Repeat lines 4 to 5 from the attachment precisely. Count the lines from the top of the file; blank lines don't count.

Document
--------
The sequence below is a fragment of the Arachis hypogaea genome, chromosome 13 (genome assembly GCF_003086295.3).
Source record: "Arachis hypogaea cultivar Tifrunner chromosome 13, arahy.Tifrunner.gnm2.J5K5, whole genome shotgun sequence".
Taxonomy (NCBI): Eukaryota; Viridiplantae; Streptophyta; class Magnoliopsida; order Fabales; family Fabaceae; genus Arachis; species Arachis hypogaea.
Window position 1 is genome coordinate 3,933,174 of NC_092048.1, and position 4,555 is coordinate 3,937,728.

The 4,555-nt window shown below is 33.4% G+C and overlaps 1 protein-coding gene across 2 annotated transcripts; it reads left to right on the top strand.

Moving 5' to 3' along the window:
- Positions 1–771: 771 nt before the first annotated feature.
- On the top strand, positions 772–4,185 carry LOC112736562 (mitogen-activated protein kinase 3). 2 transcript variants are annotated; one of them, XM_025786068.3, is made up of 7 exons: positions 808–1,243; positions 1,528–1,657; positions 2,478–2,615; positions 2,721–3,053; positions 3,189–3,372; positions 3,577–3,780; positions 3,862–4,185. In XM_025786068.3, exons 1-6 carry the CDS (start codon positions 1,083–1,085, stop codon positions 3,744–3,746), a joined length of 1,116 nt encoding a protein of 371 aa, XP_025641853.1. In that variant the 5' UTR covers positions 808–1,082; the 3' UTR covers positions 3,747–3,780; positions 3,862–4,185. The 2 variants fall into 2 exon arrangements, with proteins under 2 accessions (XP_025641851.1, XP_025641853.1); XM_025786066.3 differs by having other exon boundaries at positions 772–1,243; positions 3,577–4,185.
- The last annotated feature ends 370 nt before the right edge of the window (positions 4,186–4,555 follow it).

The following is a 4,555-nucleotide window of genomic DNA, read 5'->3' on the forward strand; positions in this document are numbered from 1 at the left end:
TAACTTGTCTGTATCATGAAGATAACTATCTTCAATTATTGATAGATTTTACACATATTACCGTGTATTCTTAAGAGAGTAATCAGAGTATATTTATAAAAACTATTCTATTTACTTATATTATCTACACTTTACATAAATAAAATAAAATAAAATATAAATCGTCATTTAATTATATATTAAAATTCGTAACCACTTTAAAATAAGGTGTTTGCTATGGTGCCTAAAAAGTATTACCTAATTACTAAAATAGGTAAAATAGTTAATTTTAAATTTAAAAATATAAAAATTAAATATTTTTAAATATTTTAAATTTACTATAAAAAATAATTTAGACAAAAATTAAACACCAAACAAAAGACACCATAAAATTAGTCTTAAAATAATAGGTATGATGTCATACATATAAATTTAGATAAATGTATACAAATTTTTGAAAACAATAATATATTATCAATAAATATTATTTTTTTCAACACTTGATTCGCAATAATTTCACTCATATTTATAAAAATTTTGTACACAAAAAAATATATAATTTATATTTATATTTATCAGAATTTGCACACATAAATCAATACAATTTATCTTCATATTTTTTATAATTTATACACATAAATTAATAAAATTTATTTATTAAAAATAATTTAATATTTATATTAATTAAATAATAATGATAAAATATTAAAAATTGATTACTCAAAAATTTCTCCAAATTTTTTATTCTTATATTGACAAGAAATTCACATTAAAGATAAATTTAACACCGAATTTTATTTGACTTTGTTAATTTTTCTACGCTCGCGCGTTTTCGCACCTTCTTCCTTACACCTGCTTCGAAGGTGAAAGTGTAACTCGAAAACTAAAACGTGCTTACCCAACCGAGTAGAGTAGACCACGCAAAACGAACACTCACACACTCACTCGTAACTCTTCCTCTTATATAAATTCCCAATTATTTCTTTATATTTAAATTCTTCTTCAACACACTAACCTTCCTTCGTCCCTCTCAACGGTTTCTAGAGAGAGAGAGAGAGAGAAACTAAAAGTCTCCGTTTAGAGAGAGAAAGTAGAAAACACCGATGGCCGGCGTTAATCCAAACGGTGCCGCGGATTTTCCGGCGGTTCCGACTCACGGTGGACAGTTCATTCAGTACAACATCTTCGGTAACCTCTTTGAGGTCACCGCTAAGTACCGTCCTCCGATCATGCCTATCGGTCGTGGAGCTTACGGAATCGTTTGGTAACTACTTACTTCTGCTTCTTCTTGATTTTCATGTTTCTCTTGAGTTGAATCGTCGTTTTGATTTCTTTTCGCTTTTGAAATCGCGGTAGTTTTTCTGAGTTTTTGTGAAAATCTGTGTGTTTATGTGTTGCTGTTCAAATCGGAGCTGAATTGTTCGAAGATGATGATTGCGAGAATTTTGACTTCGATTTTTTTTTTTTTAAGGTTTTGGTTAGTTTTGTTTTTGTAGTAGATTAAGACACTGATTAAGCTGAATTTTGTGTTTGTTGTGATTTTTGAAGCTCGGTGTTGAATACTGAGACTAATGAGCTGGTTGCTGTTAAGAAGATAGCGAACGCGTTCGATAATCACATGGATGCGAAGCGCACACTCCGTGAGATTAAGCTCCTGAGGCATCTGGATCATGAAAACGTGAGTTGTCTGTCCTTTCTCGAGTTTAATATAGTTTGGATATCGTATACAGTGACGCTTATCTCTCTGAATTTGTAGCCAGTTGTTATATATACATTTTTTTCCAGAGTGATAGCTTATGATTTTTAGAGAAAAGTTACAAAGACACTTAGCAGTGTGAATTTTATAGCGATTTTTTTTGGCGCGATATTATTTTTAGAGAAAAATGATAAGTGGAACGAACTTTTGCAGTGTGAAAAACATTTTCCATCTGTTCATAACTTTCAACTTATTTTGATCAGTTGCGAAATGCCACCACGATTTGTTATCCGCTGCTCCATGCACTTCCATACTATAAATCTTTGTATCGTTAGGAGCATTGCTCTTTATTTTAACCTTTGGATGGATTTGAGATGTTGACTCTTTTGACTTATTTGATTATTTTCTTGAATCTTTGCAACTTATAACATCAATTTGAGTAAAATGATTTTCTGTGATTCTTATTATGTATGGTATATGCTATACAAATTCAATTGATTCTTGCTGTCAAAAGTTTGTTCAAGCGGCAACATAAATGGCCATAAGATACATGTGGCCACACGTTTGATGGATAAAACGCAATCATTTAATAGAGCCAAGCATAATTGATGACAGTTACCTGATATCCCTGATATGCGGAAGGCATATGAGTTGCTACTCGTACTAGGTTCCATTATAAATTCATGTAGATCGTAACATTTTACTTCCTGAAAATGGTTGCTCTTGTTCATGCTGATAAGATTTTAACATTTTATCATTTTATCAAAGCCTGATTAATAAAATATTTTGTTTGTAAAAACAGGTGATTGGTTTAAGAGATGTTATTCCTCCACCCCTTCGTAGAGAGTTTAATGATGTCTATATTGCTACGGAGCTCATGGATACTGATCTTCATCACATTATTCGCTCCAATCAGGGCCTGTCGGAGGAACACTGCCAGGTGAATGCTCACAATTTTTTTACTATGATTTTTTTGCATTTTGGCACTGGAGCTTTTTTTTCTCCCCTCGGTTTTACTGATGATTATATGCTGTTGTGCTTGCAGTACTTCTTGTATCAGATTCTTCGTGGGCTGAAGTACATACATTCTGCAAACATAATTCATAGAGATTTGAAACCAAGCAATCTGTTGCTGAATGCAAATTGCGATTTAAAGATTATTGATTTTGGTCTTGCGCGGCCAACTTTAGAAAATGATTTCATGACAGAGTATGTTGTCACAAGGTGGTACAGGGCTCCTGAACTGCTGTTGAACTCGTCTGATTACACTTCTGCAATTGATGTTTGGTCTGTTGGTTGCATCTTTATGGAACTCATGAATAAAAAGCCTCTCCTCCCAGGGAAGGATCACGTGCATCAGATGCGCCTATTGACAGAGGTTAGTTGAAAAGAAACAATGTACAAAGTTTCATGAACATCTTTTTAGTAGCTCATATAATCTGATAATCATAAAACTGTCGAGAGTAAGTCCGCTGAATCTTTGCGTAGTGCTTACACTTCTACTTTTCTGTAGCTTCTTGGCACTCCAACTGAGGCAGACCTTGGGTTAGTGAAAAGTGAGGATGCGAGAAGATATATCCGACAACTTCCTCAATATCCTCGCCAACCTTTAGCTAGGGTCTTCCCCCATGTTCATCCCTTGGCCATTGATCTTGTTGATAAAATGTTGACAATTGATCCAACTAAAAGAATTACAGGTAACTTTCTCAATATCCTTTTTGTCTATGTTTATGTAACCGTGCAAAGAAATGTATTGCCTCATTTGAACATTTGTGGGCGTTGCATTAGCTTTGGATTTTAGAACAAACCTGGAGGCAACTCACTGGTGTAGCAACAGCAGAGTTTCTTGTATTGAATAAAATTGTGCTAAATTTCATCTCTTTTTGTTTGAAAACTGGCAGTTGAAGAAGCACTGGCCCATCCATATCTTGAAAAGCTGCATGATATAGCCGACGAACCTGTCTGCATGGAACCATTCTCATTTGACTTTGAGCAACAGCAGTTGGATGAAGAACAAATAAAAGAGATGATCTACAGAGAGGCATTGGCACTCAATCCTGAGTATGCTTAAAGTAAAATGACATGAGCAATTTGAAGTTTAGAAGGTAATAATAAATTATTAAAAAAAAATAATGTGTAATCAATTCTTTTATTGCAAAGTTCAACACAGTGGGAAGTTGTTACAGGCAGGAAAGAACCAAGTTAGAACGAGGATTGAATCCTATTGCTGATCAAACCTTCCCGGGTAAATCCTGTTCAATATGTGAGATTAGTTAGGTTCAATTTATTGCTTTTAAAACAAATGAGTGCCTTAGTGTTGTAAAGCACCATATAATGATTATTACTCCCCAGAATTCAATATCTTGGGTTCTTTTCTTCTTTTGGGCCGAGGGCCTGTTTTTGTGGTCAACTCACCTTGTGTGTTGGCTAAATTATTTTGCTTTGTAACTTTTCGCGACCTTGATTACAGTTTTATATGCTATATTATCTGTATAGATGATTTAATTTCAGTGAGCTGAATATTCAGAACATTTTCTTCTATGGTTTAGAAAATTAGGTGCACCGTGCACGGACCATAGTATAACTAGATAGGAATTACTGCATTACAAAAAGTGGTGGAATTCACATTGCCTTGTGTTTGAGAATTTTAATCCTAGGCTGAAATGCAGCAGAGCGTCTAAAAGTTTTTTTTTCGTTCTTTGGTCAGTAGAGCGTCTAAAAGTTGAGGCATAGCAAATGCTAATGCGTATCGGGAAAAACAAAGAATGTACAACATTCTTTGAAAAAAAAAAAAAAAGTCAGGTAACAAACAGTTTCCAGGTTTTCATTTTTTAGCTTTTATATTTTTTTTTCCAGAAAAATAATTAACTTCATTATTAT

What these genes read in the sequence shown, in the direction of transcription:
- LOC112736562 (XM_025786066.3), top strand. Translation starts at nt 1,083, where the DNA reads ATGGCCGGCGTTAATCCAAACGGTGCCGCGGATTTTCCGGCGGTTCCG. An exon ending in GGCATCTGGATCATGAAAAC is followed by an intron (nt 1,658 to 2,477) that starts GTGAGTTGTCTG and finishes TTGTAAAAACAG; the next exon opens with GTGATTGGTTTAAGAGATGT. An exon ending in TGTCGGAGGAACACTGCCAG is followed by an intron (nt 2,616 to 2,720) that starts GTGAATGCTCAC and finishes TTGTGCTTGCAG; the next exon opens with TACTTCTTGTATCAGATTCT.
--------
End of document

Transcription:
Window position 1 is genome coordinate 3,933,174 of NC_092048.1, and position 4,555 is coordinate 3,937,728.

The 4,555-nt window shown below is 33.4% G+C and overlaps 1 protein-coding gene across 2 annotated transcripts; it reads left to right on the top strand.